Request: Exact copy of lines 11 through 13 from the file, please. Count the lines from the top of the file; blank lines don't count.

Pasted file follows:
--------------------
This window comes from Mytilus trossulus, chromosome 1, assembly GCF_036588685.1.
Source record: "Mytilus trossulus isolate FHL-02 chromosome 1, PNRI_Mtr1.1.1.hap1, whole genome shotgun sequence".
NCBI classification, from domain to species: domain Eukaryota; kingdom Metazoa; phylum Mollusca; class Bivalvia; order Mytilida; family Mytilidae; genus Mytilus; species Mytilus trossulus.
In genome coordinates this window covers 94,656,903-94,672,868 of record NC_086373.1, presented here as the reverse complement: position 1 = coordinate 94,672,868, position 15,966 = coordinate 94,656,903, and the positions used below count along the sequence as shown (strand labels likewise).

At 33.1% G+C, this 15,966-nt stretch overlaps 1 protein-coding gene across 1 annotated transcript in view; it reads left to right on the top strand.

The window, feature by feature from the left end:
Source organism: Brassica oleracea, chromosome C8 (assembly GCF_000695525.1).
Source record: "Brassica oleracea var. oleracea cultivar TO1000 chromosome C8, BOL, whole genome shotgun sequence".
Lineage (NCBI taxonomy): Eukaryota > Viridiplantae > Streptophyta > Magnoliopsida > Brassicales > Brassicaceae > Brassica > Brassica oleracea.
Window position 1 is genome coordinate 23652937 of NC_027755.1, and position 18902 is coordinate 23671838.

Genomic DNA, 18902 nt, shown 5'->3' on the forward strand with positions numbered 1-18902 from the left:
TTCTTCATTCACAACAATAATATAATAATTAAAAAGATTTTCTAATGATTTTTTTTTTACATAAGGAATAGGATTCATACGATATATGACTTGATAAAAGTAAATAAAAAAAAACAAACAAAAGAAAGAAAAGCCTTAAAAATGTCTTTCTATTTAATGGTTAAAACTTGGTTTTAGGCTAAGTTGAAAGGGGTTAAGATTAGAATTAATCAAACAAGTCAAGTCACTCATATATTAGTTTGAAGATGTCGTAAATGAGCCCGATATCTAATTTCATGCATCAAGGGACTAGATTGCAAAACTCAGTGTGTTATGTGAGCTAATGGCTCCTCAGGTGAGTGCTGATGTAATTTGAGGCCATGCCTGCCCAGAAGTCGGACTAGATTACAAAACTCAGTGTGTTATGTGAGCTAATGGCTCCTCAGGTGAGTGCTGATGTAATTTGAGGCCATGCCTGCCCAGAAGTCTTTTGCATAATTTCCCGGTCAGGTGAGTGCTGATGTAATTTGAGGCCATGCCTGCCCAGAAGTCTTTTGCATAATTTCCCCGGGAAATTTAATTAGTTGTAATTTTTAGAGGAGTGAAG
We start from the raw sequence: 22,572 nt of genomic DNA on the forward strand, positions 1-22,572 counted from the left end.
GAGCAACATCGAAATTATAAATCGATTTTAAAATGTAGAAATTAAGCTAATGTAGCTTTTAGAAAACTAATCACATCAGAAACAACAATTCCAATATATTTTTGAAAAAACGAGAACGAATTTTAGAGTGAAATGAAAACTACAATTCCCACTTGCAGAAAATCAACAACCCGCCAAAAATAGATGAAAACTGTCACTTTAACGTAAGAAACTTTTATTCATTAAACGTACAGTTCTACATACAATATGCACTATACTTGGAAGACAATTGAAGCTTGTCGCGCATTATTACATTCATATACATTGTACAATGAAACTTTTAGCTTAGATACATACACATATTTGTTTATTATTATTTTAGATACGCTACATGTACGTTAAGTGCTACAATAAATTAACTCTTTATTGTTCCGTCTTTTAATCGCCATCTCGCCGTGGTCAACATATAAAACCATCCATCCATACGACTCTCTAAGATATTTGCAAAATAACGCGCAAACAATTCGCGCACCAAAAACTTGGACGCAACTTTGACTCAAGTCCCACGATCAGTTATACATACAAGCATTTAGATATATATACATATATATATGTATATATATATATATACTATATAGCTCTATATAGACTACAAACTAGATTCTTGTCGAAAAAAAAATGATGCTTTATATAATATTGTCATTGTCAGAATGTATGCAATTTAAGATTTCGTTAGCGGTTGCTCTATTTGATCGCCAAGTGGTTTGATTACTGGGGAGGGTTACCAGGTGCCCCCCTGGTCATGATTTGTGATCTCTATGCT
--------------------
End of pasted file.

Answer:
Genomic DNA, 18902 nt, shown 5'->3' on the forward strand with positions numbered 1-18902 from the left:
TTCTTCATTCACAACAATAATATAATAATTAAAAAGATTTTCTAATGATTTTTTTTTTACATAAGGAATAGGATTCATACGATATATGACTTGATAAAAGTAAATAAAAAAAAACAAACAAAAGAAAGAAAAGCCTTAAAAATGTCTTTCTATTTAATGGTTAAAACTTGGTTTTAGGCTAAGTTGAAAGGGGTTAAGATTAGAATTAATCAAACAAGTCAAGTCACTCATATATTAGTTTGAAGATGTCGTAAATGAGCCCGATATCTAATTTCATGCATCAAGGGACTAGATTGCAAAACTCAGTGTGTTATGTGAGCTAATGGCTCCTCAGGTGAGTGCTGATGTAATTTGAGGCCATGCCTGCCCAGAAGTCGGACTAGATTACAAAACTCAGTGTGTTATGTGAGCTAATGGCTCCTCAGGTGAGTGCTGATGTAATTTGAGGCCATGCCTGCCCAGAAGTCTTTTGCATAATTTCCCGGTCAGGTGAGTGCTGATGTAATTTGAGGCCATGCCTGCCCAGAAGTCTTTTGCATAATTTCCCCGGGAAATTTAATTAGTTGTAATTTTTAGAGGAGTGAAG
We start from the raw sequence: 22,572 nt of genomic DNA on the forward strand, positions 1-22,572 counted from the left end.